It is important to note that people using RO water need to be mindful of the lack of buffer in the water, which can lead to unpredictable outcomes if left in a mixed state for too long.

“I’ve walked into facilities where they have an RO system,” Bravmann explained, “and they can’t figure out why their plant health is all over the place. Frequently, one of the things I do first is apply a blend of RO and tap water because I like the buffering nature of the combination.”

Unfortunately, this isn’t always an option, since tap water can vary from location to location, and can even vary from one time of the year to another.

Is there a strategy you recommend when it comes to plant watering and nutrient application?

Cameron: It depends on the facility, and certainly depends on their methodology, notably the media in which their plants are located. Generally, larger facilities are using some sort of inert medium, such as rockwool or coco. This type of media promotes better drainage than traditional soil, which means you can water more frequently.

The problem with watering once a day is that when the feeding cycle is done, there can be gallons of nutrients still in the line between the plants and the fertigation system. By the time they water the next day, the water in the lines may have begun to shift its composition, due to the lack of buffering in the RO water. One solution to this dilemma is to water more frequently, but with less volume per feeding. So if a plant needed a gallon of water a day, you might water it 15 minutes 4 times a day, giving it a quarter of a gallon at a time, rather than all at once for an hour. That way the solution isn’t sitting around as long and there’s less variability, etc.

When it comes to cannabis plant growth issues, Bravmann explained that routine testing of runoff, media, and tissue can help to identify issues before they become entrenched. Lab testing can reveal which elements the plants are absorbing the most and uncover any toxicities or deficiencies that may begin to present themselves. Many of these things look alike, so a baseline formula like the Lucas Formula is a great place to start when it comes to formulation.

Bravmann’s insight on the scientific process for collecting information and evaluating it to diagnose any plant problems is clearly based on knowledge, experience, and passion for the cannabis plants and its benefits. He has provided a plant nutrient calculator on for anyone interested in saving time, resetting their formula, or diagnosing a nutrient related problem.

What does the plant nutrient calculator on your website do?

Cameron: It takes the elemental ratios of salts and runs them through a calculation that converts it from the ratio into parts per million. This makes it easy for someone who is deciding to move away from a pre bottled, preordained formula into something that looks more like the steady diet that the cannabis plant can relate to and thrive on throughout its life cycle.

How does the plant nutrient calculator help growers struggling with their own formula?

Cameron: If a cannabis grow facility is struggling with their operation and the staff doesn’t know what the problem is after trial and error, we start with a baseline formula and make sure they have the elements that they need. But if we’re not there to help them reset, they could have a bunch of products they’ve never seen before and start plugging in all the numbers into the calculator. You can tinker with the result and adjust it, going through everything on your shelf and reformulating until you have a program that’ll work for your plants.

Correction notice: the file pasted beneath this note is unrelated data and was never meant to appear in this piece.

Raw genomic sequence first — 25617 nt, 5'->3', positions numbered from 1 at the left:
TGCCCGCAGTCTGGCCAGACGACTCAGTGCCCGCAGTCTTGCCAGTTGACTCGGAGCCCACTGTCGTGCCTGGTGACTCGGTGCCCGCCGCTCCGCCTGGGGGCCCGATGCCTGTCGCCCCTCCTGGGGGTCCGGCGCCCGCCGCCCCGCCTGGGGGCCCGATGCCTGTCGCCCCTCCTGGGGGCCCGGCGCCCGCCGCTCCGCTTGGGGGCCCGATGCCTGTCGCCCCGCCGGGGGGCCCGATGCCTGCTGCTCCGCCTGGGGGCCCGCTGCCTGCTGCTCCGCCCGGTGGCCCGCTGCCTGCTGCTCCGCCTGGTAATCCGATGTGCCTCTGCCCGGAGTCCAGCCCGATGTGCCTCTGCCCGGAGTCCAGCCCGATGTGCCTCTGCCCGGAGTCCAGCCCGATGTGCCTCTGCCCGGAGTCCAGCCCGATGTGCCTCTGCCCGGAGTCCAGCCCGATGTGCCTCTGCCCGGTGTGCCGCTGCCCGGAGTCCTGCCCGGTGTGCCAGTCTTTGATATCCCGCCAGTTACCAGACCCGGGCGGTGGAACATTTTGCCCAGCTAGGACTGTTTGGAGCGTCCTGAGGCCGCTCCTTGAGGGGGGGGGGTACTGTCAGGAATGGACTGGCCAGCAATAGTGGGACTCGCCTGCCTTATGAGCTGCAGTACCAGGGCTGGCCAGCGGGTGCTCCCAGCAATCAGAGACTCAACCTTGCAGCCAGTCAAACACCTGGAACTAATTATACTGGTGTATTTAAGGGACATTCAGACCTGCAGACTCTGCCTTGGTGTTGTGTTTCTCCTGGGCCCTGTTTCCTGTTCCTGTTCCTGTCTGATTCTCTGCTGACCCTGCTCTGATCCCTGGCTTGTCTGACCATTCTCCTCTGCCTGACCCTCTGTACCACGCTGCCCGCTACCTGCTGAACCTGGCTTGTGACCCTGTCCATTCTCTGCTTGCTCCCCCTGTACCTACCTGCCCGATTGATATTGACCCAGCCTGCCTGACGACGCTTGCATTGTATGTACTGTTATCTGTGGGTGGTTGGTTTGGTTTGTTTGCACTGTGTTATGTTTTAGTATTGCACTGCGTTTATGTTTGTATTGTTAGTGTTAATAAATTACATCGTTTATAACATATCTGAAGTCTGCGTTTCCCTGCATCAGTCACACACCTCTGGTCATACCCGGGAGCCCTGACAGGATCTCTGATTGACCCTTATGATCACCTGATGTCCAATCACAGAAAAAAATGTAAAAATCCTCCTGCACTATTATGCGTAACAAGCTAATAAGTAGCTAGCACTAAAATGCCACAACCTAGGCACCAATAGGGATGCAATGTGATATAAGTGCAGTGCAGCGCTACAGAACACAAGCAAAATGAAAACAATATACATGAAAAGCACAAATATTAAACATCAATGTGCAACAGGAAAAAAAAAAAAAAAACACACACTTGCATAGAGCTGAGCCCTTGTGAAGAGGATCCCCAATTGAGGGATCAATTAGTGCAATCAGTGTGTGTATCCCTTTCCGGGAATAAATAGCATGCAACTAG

If you had to sum it up, who is your plant nutrient calculator best for?

Cameron: It’s not for beginners, per se, but rather intermediate to advanced home growers, or commercial growers, since they would naturally be advanced or expert. Mostly it is for anyone who wants to elevate their game, and understand how the nutrients interact each other, how the plant uptakes nutrients over its lifecycle, and dispel the mystery surrounding the cannabis plant diet.
Green Belt Strategies is a cannabis consulting firm here to help, not just with your business needs but also your grow. With the GBS Plant Nutrient Calculator, you might not need to call the cannabis doctor to diagnose your plants. Instead, you can utilize their FREE easy-to-use online nutrient calculator to discover a formula most ideal for your cannabis growth.

Get back on track, maximize your nutrients, and increase your confidence in your cultivation skills with the GBS Plant Nutrient Calculator!

Try out the GBS Plant Nutrient Calculator below!

Work With Green Belt Strategies

Applications can be stressful, fees aren’t always refundable, and if you don’t know what you’re doing you risk losing both your application and chance to apply for a cannabis license ever again in that State. If you’re feeling overwhelmed and looking to streamline your application process, consider working with Green Belt Strategies.

During the 30-90 days your application can take, GBS helps you organize and strategize in order to highlight your personal mission, goals, and to differentiate you from the competition. Never go into the application process blind! Education and knowledge is essential, which is why hiring professionals to help you achieve your dreams is your best bet.

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Cameron Bravmann, Principal
Green Belt Strategies